4 days ago
Reply to  lordtemplar

Hopefully 👍

Quentin D63
Quentin D63 (@guest_831912)
4 days ago
Reply to  lordtemplar

I thought Germany lifted their block on the Saudi Typhoon deal? With Saudi moving towards Brics and China and Russia it might be a wise thing to be a bit more cautious with anyway. The later pair would love to have an up close sneak at all the latest Western tech in service with Saudi Arabia. They probably already do anyway… Lol 😁

Supportive Bloke
Supportive Bloke (@guest_831933)
4 days ago
Reply to  Quentin D63

There was a point in time when he Saudi Typhoon deal was a slam dunk.

Germany held it up and……maybe….

lordtemplar
lordtemplar (@guest_831936)
4 days ago
Reply to  Quentin D63

you are right they recently did. but this thing has been dragging out for years. It was a done deal and planes should have already been delivered by now, but because of Germany deal now faces competition from Rafale and F15EX, so kn the end it might not get done

Nevis
Nevis (@guest_831860)
4 days ago

This is why GCAP is so important for the UK. Too much reliance on this one single platform (as good as it is) isn’t allowing us to maximise its full potential and more and more countries signing up will only make the situation worse. Just hope the incoming government sees the benefits to our defence and industry and funds it properly 🤞

Jim
Jim (@guest_831881)
4 days ago
Reply to  Nevis

GCAP may be even more significant in the export market if NGAD is canceled, FCAS looks increasingly like not happening as well any time soon. GCAP may be the only 6th Gen fighter in existence just about the same time they realise that all the AI stuff was linear algebra and not AI and a total scam by a handful of tech companies.

Supportive Bloke
Supportive Bloke (@guest_831999)
4 days ago
Reply to  Jim

NGAD was slated for wide exports so who knows.

The thing is having sovereign control of the software so we are not on the Block IV altar again.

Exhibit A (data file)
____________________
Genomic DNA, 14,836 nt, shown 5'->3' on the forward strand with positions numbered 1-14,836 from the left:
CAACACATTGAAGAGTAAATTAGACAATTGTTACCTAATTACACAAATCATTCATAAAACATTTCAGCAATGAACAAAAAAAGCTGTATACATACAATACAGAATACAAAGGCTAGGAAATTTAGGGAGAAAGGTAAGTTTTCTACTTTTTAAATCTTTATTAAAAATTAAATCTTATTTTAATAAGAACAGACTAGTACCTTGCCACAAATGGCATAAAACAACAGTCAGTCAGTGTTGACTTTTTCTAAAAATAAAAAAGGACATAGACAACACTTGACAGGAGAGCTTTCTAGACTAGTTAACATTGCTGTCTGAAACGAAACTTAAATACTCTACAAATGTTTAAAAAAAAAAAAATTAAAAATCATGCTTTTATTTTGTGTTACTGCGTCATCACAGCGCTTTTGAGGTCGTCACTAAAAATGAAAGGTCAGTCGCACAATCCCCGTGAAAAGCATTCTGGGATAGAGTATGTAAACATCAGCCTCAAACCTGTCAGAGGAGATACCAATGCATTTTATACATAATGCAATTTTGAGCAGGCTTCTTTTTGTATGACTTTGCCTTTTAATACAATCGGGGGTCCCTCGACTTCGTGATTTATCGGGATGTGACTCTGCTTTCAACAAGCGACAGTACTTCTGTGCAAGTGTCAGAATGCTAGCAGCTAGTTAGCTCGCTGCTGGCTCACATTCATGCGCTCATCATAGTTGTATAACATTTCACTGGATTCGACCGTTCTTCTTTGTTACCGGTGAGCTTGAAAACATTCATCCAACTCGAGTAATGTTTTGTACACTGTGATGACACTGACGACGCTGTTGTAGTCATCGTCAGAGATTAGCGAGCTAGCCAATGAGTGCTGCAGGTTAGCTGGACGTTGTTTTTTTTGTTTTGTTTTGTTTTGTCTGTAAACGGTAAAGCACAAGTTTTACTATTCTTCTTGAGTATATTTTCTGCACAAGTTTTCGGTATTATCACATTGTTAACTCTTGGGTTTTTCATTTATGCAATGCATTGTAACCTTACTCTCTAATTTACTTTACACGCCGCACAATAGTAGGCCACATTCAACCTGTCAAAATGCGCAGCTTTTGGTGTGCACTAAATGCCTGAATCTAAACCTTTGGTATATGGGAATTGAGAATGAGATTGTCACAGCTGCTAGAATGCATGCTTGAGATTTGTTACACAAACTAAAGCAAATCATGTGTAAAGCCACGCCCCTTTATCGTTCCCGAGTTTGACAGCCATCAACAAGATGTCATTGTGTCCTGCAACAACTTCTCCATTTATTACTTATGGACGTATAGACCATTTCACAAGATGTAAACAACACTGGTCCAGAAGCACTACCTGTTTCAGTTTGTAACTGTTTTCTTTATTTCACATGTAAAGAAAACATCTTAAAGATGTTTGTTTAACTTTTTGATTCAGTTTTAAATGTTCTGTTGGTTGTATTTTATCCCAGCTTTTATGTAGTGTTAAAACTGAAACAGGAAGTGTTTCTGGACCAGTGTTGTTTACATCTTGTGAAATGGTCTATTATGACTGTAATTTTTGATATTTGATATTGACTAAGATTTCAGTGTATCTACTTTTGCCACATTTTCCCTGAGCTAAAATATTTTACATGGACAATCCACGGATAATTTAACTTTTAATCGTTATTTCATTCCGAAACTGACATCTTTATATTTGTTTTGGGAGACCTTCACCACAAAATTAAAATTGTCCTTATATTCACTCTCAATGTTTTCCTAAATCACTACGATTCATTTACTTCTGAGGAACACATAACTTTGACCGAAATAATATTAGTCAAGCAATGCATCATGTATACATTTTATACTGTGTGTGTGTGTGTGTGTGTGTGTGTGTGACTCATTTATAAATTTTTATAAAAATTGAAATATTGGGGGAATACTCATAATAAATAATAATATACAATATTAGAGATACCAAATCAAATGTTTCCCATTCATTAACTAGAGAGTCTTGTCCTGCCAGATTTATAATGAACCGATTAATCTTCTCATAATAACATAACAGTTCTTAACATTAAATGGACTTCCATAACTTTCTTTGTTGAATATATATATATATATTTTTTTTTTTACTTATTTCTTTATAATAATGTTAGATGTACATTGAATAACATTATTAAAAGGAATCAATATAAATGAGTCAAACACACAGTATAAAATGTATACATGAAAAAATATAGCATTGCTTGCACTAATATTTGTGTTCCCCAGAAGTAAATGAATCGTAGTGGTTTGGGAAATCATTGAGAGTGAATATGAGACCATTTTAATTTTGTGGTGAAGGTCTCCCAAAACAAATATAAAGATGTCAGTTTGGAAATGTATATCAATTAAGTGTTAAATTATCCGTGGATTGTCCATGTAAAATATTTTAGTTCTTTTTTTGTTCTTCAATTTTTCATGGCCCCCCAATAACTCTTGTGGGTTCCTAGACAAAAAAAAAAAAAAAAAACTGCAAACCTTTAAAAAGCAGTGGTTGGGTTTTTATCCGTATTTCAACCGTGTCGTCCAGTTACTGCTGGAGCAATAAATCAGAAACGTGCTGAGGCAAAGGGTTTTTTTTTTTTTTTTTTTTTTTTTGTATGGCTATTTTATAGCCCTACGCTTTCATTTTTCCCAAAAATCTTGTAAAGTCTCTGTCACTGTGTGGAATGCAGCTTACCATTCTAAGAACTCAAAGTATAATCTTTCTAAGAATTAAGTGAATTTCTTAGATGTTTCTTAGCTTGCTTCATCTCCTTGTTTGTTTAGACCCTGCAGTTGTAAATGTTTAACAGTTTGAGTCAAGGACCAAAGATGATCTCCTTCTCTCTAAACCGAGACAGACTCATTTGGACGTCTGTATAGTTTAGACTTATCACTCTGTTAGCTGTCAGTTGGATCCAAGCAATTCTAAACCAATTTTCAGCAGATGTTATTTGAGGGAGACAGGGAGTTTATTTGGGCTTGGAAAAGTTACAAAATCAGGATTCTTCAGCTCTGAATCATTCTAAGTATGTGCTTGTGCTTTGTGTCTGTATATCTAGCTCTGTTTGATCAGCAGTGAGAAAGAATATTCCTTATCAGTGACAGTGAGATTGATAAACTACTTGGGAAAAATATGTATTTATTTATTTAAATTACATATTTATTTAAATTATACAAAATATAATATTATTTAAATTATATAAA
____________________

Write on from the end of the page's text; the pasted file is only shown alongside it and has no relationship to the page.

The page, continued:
I appreciate Block IV is a massive upgrade but it was a leap too far rather than spiral.

That said I wonder what could be done quickly if things started to hot up?

AlexS
AlexS (@guest_832127)
3 days ago

Why is it a massive upgrade? compared to the complexity of commercial industry i quite don’t understand what is mythical about the capabilities that Block IV.

Jim
Jim (@guest_832143)
3 days ago
Reply to  AlexS

An entirely new radar based on entirely new technology for a start. Combined with a weapons package drop that should have been done before.

AlexS
AlexS (@guest_832858)
23 hours ago
Reply to  Jim

Why that puts the whole program to stand still?

Frank62
Frank62 (@guest_831862)
4 days ago

Still waiting for the integration of the weapons we need to make them fully capable!

Jim
Jim (@guest_831882)
4 days ago

F35 in a NATO context means the Russia A2AD strategy won’t work. That means that maneuverer becomes suicide for the Russians. You can’t invade a country if you can’t maneuverer. Lockheed needs to get its s**t together and field the BlkIV capability. The US should consider just how bad things are going to be if they cancel NGAD and end up with LM as their sole source fighter production company. Mind you when the alternative is Boeing is not much of a choice. A lot of anti America conspiracy theories about why European missiles are being held back but there… Read more »

Chris
Chris (@guest_831926)
4 days ago
Reply to  Jim

You guys act like someone else can do it better. LM is very good, if not the best in the world. Nobody builds products with the capability they do. The Block IV is an entire redesign of the aircraft’s avionics, network and sensor architecture. It brings AI developed for NGAD into the F-35. It’s not like the typhoon program where you can copy paste information developed from the F-15 in the 70’s. This is entirely new territory, and a massive program.

Jim
Jim (@guest_831927)
4 days ago
Reply to  Chris

Hi Chris, I think that’s the problem for LM, overly ambitious on what they can do and requiring vast budgets. BlkIV is too ambitious, as you say it’s practically a new aircraft and launching something so ambitious before getting all the kinks worked out from the earlier blocks was a massive mistake. Availability is a disaster and ALIS has become a price gouging tool for US defence contractors. The aircraft is highly capable and its price is remarkably low given its capabilities.

AlexS
AlexS (@guest_832129)
3 days ago
Reply to  Chris

 The Block IV is an entire redesign of the aircraft’s avionics, network and sensor architecture. 

A bunch of even more complexity to increase prices nothing more .
Put Android or Linux in it and call it a day. This kind of crap is what makes the civilian technology move much faster than the archaic military and 40 years after F-35 project and almost from first flight it is still a techno-bureaucratic nightmare.